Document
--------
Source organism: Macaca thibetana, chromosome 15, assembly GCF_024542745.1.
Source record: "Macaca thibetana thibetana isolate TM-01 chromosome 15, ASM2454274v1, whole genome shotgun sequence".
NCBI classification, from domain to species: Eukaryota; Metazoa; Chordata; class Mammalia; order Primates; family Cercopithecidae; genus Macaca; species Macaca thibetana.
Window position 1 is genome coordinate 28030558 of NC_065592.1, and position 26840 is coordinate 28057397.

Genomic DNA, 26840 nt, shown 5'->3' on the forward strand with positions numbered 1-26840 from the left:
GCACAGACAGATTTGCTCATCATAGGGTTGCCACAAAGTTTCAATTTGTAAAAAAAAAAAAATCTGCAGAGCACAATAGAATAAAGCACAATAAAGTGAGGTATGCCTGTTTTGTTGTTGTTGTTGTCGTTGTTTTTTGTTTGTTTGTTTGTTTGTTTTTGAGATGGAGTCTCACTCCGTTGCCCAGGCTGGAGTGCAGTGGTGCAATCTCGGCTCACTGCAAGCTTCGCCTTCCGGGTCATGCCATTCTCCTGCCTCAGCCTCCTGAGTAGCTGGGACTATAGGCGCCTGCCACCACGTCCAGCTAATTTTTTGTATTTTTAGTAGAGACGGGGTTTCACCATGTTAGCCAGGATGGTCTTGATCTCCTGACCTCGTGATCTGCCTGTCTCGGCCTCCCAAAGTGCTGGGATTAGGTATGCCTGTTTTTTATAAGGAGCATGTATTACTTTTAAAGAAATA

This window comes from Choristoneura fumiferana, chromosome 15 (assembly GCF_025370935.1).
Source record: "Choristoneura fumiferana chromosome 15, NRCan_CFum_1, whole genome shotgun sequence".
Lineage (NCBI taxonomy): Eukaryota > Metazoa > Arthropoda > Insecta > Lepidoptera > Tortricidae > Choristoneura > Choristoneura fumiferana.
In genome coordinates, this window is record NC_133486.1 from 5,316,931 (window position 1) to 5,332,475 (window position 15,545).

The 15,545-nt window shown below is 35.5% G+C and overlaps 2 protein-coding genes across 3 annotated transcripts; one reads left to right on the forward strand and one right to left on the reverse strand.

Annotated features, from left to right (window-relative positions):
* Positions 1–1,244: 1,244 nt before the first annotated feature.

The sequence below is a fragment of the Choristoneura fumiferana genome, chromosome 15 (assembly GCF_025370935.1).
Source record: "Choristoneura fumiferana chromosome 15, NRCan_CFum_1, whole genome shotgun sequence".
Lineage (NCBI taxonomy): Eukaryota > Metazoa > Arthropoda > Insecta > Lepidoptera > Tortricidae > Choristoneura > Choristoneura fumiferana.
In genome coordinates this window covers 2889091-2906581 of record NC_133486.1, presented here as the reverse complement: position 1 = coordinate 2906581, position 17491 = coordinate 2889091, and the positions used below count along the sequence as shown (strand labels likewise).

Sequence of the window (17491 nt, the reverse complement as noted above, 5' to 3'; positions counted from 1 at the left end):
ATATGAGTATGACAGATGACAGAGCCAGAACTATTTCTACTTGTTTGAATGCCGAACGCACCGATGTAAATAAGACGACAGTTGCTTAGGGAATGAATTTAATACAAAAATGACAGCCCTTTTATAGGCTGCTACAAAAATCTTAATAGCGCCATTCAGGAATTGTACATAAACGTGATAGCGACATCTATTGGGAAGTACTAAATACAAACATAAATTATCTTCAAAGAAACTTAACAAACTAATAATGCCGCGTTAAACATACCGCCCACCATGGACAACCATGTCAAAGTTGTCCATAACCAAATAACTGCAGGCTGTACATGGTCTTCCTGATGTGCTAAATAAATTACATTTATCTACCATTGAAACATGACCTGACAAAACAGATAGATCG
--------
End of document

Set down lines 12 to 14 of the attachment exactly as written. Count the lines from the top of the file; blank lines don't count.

Annotated features, from left to right (window-relative positions):
* Positions 1–1,244: 1,244 nt before the first annotated feature.

The sequence below is a fragment of the Choristoneura fumiferana genome, chromosome 15 (assembly GCF_025370935.1).